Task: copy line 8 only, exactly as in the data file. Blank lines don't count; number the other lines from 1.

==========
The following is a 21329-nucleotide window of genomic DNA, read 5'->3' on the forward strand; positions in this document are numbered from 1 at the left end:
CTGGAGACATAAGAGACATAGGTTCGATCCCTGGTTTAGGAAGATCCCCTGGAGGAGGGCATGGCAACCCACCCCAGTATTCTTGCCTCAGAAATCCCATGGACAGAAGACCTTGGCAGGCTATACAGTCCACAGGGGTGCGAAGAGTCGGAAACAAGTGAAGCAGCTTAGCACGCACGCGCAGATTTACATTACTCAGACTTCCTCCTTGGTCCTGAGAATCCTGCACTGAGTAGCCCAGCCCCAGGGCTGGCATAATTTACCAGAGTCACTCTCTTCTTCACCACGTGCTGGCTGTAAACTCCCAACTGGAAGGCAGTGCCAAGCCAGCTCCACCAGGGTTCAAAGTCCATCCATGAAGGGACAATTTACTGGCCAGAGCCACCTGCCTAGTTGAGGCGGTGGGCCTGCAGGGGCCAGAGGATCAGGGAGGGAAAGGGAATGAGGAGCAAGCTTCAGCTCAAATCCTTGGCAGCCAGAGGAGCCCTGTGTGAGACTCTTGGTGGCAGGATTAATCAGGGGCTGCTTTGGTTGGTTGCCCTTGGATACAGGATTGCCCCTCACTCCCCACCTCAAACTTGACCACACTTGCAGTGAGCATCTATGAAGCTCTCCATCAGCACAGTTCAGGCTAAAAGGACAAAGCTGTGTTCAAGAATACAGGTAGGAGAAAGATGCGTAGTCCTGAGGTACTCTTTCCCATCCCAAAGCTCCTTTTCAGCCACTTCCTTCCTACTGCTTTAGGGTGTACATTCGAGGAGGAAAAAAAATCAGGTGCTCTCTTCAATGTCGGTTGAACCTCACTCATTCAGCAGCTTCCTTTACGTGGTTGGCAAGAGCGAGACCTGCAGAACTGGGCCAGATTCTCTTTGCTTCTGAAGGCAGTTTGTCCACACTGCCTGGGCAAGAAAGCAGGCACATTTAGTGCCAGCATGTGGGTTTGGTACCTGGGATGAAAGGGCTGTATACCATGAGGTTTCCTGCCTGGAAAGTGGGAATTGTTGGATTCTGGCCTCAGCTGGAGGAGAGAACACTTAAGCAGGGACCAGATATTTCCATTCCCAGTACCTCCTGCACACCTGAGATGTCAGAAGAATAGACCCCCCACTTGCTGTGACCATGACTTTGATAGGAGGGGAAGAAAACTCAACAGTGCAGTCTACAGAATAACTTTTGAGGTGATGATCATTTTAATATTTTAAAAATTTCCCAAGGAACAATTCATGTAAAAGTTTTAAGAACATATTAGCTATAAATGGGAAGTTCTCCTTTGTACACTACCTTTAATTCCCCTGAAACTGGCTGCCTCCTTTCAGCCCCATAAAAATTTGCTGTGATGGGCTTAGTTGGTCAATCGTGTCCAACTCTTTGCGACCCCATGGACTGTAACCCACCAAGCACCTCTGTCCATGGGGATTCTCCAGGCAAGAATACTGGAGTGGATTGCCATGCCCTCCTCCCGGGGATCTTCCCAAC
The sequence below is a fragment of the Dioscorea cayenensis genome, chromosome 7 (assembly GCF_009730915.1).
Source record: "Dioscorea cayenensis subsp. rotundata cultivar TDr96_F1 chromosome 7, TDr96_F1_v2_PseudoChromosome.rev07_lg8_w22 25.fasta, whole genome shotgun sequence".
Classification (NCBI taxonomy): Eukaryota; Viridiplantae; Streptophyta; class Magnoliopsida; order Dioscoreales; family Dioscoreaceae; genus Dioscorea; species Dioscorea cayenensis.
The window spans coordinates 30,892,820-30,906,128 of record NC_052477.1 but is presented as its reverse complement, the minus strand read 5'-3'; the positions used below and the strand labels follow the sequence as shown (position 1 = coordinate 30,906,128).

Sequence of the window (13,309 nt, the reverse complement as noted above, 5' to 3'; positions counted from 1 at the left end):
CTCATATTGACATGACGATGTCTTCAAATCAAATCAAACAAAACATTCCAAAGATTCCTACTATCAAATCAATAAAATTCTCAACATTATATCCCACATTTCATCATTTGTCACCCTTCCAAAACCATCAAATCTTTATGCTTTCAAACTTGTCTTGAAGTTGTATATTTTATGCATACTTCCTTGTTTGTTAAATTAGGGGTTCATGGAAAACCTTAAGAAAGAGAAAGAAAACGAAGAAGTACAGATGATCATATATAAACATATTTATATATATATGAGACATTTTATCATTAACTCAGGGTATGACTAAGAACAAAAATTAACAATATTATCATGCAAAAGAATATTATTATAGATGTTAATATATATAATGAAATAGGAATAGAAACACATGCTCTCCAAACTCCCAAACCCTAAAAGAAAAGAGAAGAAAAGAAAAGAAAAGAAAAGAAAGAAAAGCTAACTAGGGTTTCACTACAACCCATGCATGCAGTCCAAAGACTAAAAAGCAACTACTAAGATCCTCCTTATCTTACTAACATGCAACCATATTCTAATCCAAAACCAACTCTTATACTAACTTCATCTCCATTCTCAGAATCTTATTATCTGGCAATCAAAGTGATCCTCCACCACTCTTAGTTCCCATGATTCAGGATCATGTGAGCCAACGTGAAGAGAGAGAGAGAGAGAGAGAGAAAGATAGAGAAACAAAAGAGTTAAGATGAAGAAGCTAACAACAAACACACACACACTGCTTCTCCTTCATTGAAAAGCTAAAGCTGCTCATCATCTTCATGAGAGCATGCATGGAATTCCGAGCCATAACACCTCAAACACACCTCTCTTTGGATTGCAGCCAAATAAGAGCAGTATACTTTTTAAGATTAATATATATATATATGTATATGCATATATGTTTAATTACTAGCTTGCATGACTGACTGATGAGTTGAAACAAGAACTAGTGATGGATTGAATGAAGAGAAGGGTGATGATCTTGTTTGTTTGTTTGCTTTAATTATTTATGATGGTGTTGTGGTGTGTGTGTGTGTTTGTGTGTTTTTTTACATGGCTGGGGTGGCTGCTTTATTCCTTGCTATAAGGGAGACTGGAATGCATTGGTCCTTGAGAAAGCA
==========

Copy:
CTCATATTGACATGACGATGTCTTCAAATCAAATCAAACAAAACATTCCAAAGATTCCTACTATCAAATCAATAAAATTCTCAACATTATATCCCACATTTCATCATTTGTCACCCTTCCAAAACCATCAAATCTTTATGCTTTCAAACTTGTCTTGAAGTTGTATATTTTATGCATACTTCCTTGTTTGTTAAATTAGGGGTTCATGGAAAACCTTAAGAAAGAGAAAGAAAACGAAGAAGTACAGATGATCATATATAAACATATTTATATATATATGAGACATTTTATCATTAACTCAGGGTATGACTAAGAACAAAAATTAACAATATTATCATGCAAAAGAATATTATTATAGATGTTAATATATATAATGAAATAGGAATAGAAACACATGCTCTCCAAACTCCCAAACCCTAAAAGAAAAGAGAAGAAAAGAAAAGAAAAGAAAAGAAAGAAAAGCTAACTAGGGTTTCACTACAACCCATGCATGCAGTCCAAAGACTAAAAAGCAACTACTAAGATCCTCCTTATCTTACTAACATGCAACCATATTCTAATCCAAAACCAACTCTTATACTAACTTCATCTCCATTCTCAGAATCTTATTATCTGGCAATCAAAGTGATCCTCCACCACTCTTAGTTCCCATGATTCAGGATCATGTGAGCCAACGTGAAGAGAGAGAGAGAGAGAGAGAGAAAGATAGAGAAACAAAAGAGTTAAGATGAAGAAGCTAACAACAAACACACACACACTGCTTCTCCTTCATTGAAAAGCTAAAGCTGCTCATCATCTTCATGAGAGCATGCATGGAATTCCGAGCCATAACACCTCAAACACACCTCTCTTTGGATTGCAGCCAAATAAGAGCAGTATACTTTTTAAGATTAATATATATATATATGTATATGCATATATGTTTAATTACTAGCTTGCATGACTGACTGATGAGTTGAAACAAGAACTAGTGATGGATTGAATGAAGAGAAGGGTGATGATCTTGTTTGTTTGTTTGCTTTAATTATTTATGATGGTGTTGTGGTGTGTGTGTGTGTTTGTGTGTTTTTTTACATGGCTGGGGTGGCTGCTTTATTCCTTGCTATAAGGGAGACTGGAATGCATTGGTCCTTGAGAAAGCA